The Anatomy of Testicular Cancer
The testicles are a pair of organs (the male sex glands) located in the scrotal sac behind the penis; their main functions in mammals are to produce and store sperm, and to produce testosterone (the male hormone). Testosterone controls the development of the male reproductive organs as well as male characteristics such as voice and body hair.
This year, an estimated 8,720 men in the U.S. (and 164 in Ireland) will be diagnosed with testicular cancer. The average age of diagnosis is 33. For men with cancer that has not spread beyond the testicles (Stage 1), the survival rate is 99%. Testicular cancer age-standardized incidence rates are highest in New Zealand, the United Kingdom, Australia, Sweden, the U.S., Poland, and Spain. And testicular cancer is the most common cancer in men aged 25-49 in the UK.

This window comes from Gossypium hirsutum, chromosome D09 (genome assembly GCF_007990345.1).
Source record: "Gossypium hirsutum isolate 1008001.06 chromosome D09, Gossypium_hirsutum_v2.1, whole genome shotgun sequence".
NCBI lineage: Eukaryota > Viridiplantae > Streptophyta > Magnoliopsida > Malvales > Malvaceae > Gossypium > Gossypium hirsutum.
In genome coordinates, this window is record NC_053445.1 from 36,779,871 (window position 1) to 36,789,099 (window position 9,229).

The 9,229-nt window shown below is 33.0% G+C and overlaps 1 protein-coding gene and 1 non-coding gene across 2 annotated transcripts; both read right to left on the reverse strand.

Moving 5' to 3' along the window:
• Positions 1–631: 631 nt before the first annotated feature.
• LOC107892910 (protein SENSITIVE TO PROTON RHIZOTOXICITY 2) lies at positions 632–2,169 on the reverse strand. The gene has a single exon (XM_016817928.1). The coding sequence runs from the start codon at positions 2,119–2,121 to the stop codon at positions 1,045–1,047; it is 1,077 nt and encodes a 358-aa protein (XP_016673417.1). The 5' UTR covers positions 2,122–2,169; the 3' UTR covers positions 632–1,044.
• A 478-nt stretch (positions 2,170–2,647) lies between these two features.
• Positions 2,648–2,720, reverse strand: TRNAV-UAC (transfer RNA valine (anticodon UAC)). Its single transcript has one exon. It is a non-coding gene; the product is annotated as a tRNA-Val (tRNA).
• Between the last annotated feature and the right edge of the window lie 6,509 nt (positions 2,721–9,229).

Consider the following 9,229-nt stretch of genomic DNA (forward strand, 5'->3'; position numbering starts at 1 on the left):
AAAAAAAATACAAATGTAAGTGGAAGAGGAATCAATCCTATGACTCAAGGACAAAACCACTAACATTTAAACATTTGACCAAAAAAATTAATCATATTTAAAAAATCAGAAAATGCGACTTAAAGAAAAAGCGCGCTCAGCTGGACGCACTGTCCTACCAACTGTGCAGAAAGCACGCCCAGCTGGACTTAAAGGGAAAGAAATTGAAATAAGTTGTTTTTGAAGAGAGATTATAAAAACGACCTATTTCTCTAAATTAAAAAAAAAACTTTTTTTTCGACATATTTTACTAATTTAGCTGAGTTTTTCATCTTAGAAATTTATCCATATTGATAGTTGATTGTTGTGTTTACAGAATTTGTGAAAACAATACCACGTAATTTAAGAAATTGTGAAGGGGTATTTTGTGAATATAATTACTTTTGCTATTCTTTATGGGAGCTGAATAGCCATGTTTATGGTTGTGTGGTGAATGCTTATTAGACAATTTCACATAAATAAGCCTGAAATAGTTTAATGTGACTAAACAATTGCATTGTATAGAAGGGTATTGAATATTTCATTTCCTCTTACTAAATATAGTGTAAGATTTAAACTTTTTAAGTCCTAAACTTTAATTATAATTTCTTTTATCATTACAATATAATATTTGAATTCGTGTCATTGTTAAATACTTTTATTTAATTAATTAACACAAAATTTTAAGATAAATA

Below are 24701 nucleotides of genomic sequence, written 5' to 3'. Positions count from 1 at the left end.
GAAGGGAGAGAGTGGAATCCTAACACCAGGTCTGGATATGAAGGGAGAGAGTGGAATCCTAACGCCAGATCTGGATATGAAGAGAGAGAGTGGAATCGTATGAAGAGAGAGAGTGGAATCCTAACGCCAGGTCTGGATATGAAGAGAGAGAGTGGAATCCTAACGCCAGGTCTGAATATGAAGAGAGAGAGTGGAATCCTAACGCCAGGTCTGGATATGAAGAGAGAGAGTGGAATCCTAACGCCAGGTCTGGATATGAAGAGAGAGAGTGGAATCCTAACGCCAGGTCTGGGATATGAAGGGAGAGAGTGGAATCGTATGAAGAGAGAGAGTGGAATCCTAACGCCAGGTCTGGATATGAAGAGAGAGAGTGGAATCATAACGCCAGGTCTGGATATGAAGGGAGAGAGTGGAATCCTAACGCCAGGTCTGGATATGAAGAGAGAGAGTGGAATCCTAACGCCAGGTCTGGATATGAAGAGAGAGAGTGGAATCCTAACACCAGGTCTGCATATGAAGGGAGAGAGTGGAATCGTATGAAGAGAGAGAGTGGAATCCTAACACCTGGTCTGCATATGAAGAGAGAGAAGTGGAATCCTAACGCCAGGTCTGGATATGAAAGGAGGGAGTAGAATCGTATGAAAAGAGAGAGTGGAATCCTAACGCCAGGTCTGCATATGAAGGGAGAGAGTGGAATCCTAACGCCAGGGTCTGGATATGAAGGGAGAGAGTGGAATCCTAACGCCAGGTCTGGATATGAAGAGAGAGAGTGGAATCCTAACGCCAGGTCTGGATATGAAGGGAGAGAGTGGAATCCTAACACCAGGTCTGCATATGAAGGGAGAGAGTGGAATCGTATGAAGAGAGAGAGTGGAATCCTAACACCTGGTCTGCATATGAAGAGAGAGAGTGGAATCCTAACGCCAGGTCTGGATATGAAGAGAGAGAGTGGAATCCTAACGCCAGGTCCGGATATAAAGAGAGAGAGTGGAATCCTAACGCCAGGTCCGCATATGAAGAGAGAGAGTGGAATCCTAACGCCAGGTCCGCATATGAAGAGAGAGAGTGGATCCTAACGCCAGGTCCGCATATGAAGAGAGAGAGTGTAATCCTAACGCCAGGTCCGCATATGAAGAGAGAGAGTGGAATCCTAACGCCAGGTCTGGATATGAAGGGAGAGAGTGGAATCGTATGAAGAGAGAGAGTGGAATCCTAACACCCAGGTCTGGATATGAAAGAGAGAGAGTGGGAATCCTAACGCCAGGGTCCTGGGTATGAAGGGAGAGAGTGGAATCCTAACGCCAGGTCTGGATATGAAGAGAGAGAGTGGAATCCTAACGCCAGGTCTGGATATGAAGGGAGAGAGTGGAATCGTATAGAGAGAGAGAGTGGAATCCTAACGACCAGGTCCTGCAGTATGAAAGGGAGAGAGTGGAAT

Preventing Prostate and Testicular Cancer
Due to the prostate gland’s internal location in the body, men are unable to self-test for prostate problems, but certain symptoms may lead to the appropriate questions for their healthcare provider. While enlargement of the prostate may be the underlying cause of the symptoms, they should still be reported as unusual. These include: frequent or painful urination; problems starting or stopping the stream of urine; blood in the urine or semen; and difficulty in having an erection.
Self-exam of the testicles, like breast self-exam for women, is one way to detect early problems and bring them to the attention of the healthcare provider. Monthly exams allow men to understand the normal anatomy of the testes and better differentiate changes that may be caused by an early tumor.
The Great American Smokeout
November is also the month in which the U.S. draws awareness to the dangers of smoking with the American Cancer Society’s sponsoring of the Great American Smokeout, a day in which all smokers are encouraged to “lose the habit and become victorious over tobacco.” Smokeout Day is scheduled for Thursday, November 17 this year.